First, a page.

week, there was coverage in the financial press about the dismissal of a
securities law suit by a New York court against the independent directors of
Satyam. Now, a copy of the order dated January 2, 2013 issued by Judge Barbara
Jones of the Southern District of New York is available through D&O
Diary, which also carries a detailed analysis of the opinion.
shareholder suits failed on two counts, one procedural and the other substantive.
On the procedural count, it was found that on an analysis of the principle laid
down by the US Supreme Court in Morrison,
the plaintiff shareholders’ claim is to fail because they either bought shares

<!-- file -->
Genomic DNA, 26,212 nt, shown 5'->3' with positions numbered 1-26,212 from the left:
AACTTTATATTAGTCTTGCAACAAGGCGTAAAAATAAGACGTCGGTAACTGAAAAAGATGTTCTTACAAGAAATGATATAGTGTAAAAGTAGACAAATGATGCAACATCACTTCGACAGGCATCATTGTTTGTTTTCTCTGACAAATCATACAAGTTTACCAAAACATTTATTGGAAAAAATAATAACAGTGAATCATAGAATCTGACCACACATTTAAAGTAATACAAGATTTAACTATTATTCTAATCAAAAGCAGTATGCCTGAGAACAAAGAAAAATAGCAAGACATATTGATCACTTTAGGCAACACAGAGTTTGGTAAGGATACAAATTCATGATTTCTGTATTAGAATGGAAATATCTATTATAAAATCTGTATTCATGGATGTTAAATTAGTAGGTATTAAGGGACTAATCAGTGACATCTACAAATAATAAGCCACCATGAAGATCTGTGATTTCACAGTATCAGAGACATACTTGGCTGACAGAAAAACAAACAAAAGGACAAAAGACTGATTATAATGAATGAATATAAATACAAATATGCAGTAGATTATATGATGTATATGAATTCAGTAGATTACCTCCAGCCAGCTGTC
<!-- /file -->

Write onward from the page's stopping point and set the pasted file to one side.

on an Indian stock exchange or exercised employee stock options which was said
to have taken place in India. In other words, the New York court was unable to
exercise jurisdiction. On the substantive count, it was found that the
shareholders’ claim against the independent directors of Satyam was not
sustainable because the claims concern an “intricate and well-concealed fraud
perpetrated by a very small group of insiders and only reinforce the inference that
the [independent directors] were themselves victims of the fraud.”
Although the evidence of
successful personal actions against independent directors even in the US is
limited, this court ruling would provide some source of comfort to independent
directors who are usually concerned about personal liability for actions that
are beyond their control.